Even if you weren’t aware of the fact that there is a childhood obesity epidemic, you certainly can look around and see for yourself. In the 1960’s in the United States, the percentage of obese children was 5% of the population. Today, that number is a staggering 17% of the population. And nearly one-third of the childhood population is overweight. The consequences of childhood overweight and obesity include health issues and social/emotional costs. The outward appearance of overweight and obese children is enough of a tragedy, but what is going on inside of their bodies is now becoming a health catastrophe.
When most of us hear the words “Heart Disease”, “Stroke”, “Type 2 Diabetes”, we tend to associate them with people over 50 if not older. There was a time when type 2 diabetes was called mature onset diabetes because it only occurred in older individuals. But much to everyone’s surprise, we are seeing these “adult” diseases manifesting themselves in children. The situation is now so pronounced, that pediatricians have had to relearn about adult diseases manifesting themselves in children. This is all very frightening, yet and we all end up with heart ache after these illnesses set in.
What is causing childhood obesity to manifest itself in ways not seen by previous generations? Although there are those who like to blame genes, what has happened over the last generation has happened to quickly to be blamed on some genetic mutation. We must look at the way we live to get the answers. How do we get to work or school? What and how much are we eating for meals and snacks? And while genetic factors certainly put some children at higher risk than others, the widening of our waistlines, adults and children alike, comes down to lifestyle and habits.
The concerns for children who are overweight children are not just aesthetic. There isn’t one major organ of the body which isn’t affected. Complications include asthma, sleep apnea, gallstones, liver dysfunction, bone fractures and girls can become infertile. Really, all of the complications of adult obesity, like type 2 diabetes, high blood pressure, abnormal cholesterol and metabolic syndrome are present in obese children.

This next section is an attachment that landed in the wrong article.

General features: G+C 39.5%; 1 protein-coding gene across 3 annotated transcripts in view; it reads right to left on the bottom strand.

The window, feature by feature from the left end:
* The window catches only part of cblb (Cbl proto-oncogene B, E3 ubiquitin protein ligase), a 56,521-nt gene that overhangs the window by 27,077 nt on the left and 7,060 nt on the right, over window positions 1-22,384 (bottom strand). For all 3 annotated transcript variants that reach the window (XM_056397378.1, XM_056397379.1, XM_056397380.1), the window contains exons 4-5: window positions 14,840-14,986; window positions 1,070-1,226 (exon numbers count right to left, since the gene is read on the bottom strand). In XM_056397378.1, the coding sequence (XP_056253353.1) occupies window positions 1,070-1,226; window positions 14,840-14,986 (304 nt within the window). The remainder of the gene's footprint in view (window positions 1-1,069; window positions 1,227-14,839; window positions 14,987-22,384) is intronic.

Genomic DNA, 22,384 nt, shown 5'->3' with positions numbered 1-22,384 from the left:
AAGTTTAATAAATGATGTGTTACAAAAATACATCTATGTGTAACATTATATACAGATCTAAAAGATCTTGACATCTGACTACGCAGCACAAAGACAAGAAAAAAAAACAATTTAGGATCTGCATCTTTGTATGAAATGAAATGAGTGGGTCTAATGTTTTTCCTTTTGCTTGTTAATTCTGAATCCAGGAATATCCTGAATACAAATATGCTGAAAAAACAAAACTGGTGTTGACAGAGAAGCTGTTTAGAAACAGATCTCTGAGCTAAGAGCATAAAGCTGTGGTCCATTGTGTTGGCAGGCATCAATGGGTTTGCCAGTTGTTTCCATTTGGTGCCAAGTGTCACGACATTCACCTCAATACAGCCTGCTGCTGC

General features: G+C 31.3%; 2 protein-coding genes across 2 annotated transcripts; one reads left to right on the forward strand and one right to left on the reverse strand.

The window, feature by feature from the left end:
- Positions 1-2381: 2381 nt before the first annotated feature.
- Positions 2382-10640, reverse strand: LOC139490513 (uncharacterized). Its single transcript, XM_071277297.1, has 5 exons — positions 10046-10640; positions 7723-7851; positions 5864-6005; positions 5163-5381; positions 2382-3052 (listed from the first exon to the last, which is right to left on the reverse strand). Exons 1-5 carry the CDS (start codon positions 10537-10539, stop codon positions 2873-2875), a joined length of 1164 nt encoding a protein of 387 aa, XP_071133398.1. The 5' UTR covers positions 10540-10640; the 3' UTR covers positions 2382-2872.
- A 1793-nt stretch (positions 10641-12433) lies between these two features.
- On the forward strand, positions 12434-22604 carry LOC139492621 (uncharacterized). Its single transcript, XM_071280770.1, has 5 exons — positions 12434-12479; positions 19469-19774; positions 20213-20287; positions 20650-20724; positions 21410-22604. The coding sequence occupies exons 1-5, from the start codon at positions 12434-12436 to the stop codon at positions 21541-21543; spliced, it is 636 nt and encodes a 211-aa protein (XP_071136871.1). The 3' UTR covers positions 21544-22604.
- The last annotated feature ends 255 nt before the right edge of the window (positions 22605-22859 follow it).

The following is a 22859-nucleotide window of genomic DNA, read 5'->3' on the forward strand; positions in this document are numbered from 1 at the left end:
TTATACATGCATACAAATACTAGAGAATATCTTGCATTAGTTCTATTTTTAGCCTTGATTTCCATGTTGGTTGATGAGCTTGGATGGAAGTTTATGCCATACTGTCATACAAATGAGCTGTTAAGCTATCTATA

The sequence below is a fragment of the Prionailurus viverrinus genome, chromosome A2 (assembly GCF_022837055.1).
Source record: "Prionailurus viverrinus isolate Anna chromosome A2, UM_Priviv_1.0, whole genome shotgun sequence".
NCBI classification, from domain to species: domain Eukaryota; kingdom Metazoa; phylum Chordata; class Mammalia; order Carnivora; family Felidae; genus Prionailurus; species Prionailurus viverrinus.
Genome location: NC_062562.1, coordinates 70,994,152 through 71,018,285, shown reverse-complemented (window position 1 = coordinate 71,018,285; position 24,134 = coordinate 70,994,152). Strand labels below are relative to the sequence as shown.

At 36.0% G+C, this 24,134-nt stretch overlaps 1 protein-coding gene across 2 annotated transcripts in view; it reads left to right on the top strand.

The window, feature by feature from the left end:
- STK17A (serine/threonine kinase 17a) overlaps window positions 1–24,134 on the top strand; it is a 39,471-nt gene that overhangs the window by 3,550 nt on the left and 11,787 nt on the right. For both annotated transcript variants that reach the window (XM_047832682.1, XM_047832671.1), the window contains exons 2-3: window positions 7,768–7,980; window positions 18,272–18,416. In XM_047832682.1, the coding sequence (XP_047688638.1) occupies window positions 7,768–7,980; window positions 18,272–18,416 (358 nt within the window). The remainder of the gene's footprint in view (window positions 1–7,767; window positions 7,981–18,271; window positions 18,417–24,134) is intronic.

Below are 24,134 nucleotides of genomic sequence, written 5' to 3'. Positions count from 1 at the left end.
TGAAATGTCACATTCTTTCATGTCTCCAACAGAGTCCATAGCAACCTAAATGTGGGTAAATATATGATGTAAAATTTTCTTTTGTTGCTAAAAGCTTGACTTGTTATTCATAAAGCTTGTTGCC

Aside from the physical aspect of obesity, even the most resilient and motivated children suffer social consequences. Obese children are more likely to be teased, bullied and socially isolated than normal weight children. In a review of 131 research articles evaluating the association of overweight children and mental health and wellness found increased instance of depression and anxiety along with low self-esteem. In addition, disordered and unhealthy eating are common.
The need for change is obvious, but what is it we need to do and how do we go about it? It is making small but progressive and consistent changes to our lifestyle that will make the biggest difference. These changes need to occur both at home and in school and parents need to take the lead by setting a good example.
When it comes to food and eating, don’t deny your child the occasional treat that but rather limit them and always provide healthy alternatives. When your child gets home from school, vegetable sticks and cut up fruit should be out on the table for them. At first they may resist, but they will eventually come around and partake. Plan the treat per day the night before and let them understand they only get one and therefore they should enjoy it.
It is a good idea for the parent to sit with a dietitian once or twice to fully understand what healthy eating entails so they know what to teach their children and how to help them succeed. There are so many misconceptions about what proper, healthy eating is. Go to an expert and don’t do something extreme, or it will backfire.
For children, it is activity which can make the biggest difference. Start by having your child walk or bike to and from school. Have them get on and off buses a stop one or two stops form the bus stop. Use stairs and not elevators. Schools must be encouraged to incorporate physical activity into the school day. It doesn’t have to be competitive sports if that is problematic. Formal programs are needed in the schools to introduce exercise and activity into our children’s lives.
By being the proper example as parents and getting the schools involved (encouraging activity and limiting junk food in the school) we can save the lives of OUR CHILDREN before it is too late. Dealing with overweight and obesity in our children before it is too late will “add hours to their days, days to their years, and years to their lives.”